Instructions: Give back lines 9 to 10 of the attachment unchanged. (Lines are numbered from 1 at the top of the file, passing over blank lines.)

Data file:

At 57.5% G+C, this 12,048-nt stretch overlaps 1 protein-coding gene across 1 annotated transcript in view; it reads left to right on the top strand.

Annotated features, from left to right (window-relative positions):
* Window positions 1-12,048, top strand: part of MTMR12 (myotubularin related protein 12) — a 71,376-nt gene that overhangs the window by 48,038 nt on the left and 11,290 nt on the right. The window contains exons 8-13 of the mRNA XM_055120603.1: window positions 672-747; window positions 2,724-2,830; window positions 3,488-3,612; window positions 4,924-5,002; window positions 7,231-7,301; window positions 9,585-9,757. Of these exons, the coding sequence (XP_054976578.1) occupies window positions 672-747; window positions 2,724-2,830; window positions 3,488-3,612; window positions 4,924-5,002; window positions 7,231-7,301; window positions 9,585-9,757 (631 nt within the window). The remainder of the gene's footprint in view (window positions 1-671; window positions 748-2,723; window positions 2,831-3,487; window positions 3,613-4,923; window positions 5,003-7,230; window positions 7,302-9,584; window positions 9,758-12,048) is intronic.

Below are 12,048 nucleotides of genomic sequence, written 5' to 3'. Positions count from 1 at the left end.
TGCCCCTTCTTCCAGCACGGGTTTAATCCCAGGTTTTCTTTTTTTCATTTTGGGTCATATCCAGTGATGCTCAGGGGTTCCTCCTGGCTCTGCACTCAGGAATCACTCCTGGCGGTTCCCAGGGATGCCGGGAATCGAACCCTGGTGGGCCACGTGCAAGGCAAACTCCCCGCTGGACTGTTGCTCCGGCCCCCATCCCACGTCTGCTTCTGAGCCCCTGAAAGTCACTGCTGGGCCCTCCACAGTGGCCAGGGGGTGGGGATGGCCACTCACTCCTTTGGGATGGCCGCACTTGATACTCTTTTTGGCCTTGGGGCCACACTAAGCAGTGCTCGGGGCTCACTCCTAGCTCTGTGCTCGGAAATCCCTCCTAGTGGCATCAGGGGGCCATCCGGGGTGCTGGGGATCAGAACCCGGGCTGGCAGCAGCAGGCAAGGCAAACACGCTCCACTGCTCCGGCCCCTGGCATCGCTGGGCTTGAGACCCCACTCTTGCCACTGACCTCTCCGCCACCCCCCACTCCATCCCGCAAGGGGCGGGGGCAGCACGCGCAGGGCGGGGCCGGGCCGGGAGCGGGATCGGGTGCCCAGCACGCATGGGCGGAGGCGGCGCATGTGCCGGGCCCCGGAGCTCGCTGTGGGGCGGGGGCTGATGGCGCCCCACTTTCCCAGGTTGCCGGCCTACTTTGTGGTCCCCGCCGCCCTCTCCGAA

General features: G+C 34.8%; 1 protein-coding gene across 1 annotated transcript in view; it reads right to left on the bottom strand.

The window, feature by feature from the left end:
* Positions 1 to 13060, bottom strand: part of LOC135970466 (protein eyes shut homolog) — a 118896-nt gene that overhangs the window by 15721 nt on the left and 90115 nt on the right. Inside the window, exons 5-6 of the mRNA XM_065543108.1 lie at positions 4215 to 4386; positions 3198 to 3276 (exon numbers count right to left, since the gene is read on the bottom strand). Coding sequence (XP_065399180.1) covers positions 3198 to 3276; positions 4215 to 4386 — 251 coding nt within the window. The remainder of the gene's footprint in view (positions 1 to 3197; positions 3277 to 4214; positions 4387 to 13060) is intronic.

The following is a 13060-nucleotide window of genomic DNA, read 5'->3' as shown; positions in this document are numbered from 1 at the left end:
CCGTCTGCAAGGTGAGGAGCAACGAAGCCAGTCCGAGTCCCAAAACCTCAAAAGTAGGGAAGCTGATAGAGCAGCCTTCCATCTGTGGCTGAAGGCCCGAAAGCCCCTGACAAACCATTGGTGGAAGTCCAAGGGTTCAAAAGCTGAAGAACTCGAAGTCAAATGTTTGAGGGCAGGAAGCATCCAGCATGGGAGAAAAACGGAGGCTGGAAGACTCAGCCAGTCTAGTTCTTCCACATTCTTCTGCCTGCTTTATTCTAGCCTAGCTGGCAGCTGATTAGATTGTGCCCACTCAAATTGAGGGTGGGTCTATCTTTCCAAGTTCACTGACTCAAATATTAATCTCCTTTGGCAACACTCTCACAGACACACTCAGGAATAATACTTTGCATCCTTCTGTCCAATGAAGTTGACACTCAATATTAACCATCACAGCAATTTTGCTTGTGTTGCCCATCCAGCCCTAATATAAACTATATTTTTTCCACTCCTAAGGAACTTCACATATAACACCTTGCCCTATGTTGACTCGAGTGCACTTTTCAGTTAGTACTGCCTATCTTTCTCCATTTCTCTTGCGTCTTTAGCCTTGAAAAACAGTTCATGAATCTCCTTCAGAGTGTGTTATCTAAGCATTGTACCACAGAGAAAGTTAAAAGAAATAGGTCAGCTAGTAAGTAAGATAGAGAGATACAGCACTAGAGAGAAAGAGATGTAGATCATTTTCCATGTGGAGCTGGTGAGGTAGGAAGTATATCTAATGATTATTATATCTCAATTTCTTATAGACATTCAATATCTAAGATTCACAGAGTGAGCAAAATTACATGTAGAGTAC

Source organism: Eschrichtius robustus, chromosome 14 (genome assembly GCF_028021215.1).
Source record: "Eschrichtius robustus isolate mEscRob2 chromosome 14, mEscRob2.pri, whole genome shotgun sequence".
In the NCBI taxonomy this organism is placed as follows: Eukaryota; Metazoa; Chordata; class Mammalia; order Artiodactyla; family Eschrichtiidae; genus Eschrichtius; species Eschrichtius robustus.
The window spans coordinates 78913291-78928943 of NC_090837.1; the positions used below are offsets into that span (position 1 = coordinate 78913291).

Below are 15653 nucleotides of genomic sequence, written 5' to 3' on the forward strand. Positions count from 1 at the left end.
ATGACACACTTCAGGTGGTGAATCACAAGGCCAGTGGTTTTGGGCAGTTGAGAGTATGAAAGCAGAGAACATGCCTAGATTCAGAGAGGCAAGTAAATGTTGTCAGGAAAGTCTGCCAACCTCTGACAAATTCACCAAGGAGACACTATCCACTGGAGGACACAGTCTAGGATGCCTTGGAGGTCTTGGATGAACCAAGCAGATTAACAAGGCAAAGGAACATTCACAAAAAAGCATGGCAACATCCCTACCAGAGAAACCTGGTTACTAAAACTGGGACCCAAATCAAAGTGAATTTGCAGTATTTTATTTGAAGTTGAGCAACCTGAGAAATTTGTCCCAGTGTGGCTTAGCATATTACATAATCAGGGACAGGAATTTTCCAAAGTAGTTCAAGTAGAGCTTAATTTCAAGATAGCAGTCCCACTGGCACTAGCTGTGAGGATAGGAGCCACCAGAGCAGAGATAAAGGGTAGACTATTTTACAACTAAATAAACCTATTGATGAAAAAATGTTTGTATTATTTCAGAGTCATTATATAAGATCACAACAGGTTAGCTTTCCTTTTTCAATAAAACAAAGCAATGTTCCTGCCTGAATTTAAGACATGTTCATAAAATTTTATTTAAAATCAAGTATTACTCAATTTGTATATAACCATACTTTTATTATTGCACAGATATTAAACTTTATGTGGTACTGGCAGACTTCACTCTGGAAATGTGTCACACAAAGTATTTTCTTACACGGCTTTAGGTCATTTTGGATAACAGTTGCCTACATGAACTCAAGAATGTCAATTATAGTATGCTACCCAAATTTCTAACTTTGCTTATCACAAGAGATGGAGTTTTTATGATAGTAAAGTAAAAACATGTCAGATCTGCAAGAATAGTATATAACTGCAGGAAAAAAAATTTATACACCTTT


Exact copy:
The following is a 13060-nucleotide window of genomic DNA, read 5'->3' as shown; positions in this document are numbered from 1 at the left end:
CCGTCTGCAAGGTGAGGAGCAACGAAGCCAGTCCGAGTCCCAAAACCTCAAAAGTAGGGAAGCTGATAGAGCAGCCTTCCATCTGTGGCTGAAGGCCCGAAAGCCCCTGACAAACCATTGGTGGAAGTCCAAGGGTTCAAAAGCTGAAGAACTCGAAGTCAAATGTTTGAGGGCAGGAAGCATCCAGCATGGGAGAAAAACGGAGGCTGGAAGACTCAGCCAGTCTAGTTCTTCCACATTCTTCTGCCTGCTTTATTCTAGCCTAGCTGGCAGCTGATTAGATTGTGCCCACTCAAATTGAGGGTGGGTCTATCTTTCCAAGTTCACTGACTCAAATATTAATCTCCTTTGGCAACACTCTCACAGACACACTCAGGAATAATACTTTGCATCCTTCTGTCCAATGAAGTTGACACTCAATATTAACCATCACAGCAATTTTGCTTGTGTTGCCCATCCAGCCCTAATATAAACTATATTTTTTCCACTCCTAAGGAACTTCACATATAACACCTTGCCCTATGTTGACTCGAGTGCACTTTTCAGTTAGTACTGCCTATCTTTCTCCATTTCTCTTGCGTCTTTAGCCTTGAAAAACAGTTCATGAATCTCCTTCAGAGTGTGTTATCTAAGCATTGTACCACAGAGAAAGTTAAAAGAAATAGGTCAGCTAGTAAGTAAGATAGAGAGATACAGCACTAGAGAGAAAGAGATGTAGATCATTTTCCATGTGGAGCTGGTGAGGTAGGAAGTATATCTAATGATTATTATATCTCAATTTCTTATAGACATTCAATATCTAAGATTCACAGAGTGAGCAAAATTACATGTAGAGTAC